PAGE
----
The Art of Procrastination
The Art of Procrastination
Have ever experienced that moment when you should do something, whether it is e-mailing back your great grand aunt from some lost country, cleaning up your room because you can’t even find your bed in that unbelievable mess, taking your obnoxious dog on a walk in the freezing cold weather, or just simply finishing your more than annoying homework in a class you can’t even stand, but instead you’re totally doing something else to hold up the fatal deadline? Don’t lie to me, I know you have.
Our generation is victim of a particular disease that slows millions of people down against their weak wills : procrastination. Procrastination is the art of putting things off until tomorrow, and there is no need to tell you how good I am at that. Even the idea of this topic came up after long hours spending doing nothing. «Nothing » isn’t really the exact word, because the procrastinator always find something more appealing and stupid in most cases than what he or she should actually do.
Access to entertainment has became amazingly easy in the last few decades and there are now thousands of ways to have fun exist nowadays. What normal person would honestly like better calculating the derivation of Pi instead of watching a funny movie under her or his warm blanket while eating rich, unhealthy and incredibly good food ? Every human behavior occurs for a reason, and procrastination is the witness of a society ruled by irksome people ignoring the pleasures of life.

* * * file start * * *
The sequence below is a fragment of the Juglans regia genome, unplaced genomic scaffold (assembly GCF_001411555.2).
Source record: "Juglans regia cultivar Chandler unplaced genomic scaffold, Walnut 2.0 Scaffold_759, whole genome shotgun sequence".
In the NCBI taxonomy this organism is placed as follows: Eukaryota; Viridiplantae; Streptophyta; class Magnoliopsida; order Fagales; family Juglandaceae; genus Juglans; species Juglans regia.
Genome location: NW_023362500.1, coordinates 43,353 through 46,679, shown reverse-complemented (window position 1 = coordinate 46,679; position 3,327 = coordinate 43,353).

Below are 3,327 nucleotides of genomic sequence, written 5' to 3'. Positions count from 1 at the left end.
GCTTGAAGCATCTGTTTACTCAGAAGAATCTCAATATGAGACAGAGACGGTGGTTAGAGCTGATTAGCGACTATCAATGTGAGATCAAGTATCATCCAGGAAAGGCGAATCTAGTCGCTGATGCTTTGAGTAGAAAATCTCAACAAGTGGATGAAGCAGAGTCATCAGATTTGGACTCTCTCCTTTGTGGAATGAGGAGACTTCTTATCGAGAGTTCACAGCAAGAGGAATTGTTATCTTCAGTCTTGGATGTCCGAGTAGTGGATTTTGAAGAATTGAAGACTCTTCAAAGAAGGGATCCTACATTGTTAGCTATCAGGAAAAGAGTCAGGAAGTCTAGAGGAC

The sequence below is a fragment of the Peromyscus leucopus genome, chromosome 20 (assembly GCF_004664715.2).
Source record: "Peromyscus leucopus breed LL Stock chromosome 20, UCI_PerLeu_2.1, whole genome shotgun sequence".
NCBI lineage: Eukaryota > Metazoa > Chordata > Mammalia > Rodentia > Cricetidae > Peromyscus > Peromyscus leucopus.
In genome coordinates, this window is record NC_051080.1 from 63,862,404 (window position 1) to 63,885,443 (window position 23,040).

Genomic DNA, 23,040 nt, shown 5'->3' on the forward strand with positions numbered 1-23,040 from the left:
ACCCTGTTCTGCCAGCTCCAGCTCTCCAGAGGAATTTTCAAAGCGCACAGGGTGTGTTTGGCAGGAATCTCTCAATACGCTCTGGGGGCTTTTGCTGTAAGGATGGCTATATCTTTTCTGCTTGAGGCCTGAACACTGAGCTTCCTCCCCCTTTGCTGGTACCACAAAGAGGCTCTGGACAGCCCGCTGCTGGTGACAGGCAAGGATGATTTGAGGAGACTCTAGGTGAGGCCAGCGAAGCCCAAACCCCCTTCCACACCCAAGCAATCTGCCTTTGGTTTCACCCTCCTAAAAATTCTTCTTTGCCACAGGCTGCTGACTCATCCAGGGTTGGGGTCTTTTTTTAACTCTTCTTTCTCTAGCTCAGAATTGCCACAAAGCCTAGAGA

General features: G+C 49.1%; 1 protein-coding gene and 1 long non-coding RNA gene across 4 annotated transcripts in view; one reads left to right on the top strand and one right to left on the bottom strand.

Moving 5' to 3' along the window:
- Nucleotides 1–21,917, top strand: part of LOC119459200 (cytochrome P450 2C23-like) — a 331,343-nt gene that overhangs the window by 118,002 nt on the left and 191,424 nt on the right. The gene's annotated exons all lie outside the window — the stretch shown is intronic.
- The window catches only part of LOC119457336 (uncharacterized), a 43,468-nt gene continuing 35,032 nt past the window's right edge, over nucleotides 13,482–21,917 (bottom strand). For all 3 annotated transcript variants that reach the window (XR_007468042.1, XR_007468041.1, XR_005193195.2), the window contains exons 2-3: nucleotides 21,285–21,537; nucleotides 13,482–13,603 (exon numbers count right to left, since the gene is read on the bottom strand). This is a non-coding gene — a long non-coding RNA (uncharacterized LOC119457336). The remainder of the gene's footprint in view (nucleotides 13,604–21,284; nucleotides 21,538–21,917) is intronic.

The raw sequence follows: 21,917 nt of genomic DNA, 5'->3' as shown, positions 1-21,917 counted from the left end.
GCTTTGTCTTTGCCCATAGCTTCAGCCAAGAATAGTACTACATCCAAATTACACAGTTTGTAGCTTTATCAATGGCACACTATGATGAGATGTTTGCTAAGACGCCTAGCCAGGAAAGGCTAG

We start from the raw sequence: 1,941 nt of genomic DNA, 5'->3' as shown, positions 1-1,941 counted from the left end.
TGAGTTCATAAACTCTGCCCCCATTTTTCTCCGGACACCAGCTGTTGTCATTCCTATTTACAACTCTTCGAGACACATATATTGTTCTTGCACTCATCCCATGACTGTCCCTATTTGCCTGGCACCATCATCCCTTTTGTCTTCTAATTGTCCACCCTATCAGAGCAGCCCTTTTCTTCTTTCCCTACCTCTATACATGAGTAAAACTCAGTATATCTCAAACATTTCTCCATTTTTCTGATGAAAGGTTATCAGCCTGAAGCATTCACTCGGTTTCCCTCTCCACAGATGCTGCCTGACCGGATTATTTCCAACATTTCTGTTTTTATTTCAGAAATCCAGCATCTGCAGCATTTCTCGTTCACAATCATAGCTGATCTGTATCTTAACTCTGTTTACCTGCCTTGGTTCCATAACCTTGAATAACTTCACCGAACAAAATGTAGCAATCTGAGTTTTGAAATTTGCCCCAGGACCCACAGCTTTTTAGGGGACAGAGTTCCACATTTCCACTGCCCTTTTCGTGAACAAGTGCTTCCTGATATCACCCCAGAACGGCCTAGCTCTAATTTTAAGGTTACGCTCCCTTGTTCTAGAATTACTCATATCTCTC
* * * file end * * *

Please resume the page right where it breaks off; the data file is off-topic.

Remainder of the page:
Facebook is another example of a procrastinator’s occupation. This website is the devil and poses as a huge ocean where Net surfers get lost needlessly. Nothing exceptional ever happens but people are ready to stay on it, stalking random strangers they will never meet for hours instead of undertaking something smart. Mark Zuckerberg succeeded in diverting millions of good people from the right path by putting his finger on a universel human trait : our weakness.
Replacing high-priority actions with tasks of lower priority doesn’t always mean that those lower priorities activities are pointless. While thinking about a topic for this column, I felt the sudden need to clean up my room. Let me tell you that I don’t often enjoy doing it, but in this case it seemed more distracting than scratching my head looking for something you might like to read. I also took the opportunity to paint my nails, to e-mail back some members of my family worried about my survival in Fat-Land a.k.a America, to count my pairs of shoes, to look everywhere for the forever missing sock undeniably eaten by the washing machine, and to prepare my upcoming trip to Barcelona by learning some dirty words in Spanish.
You know you procrastinate when you discover the enormous entertainment potential of a paperclip, when you spend more time calculating the time you would have left if you start working right now than actually working and when you are reading this column instead of doing what you’re supposed to do.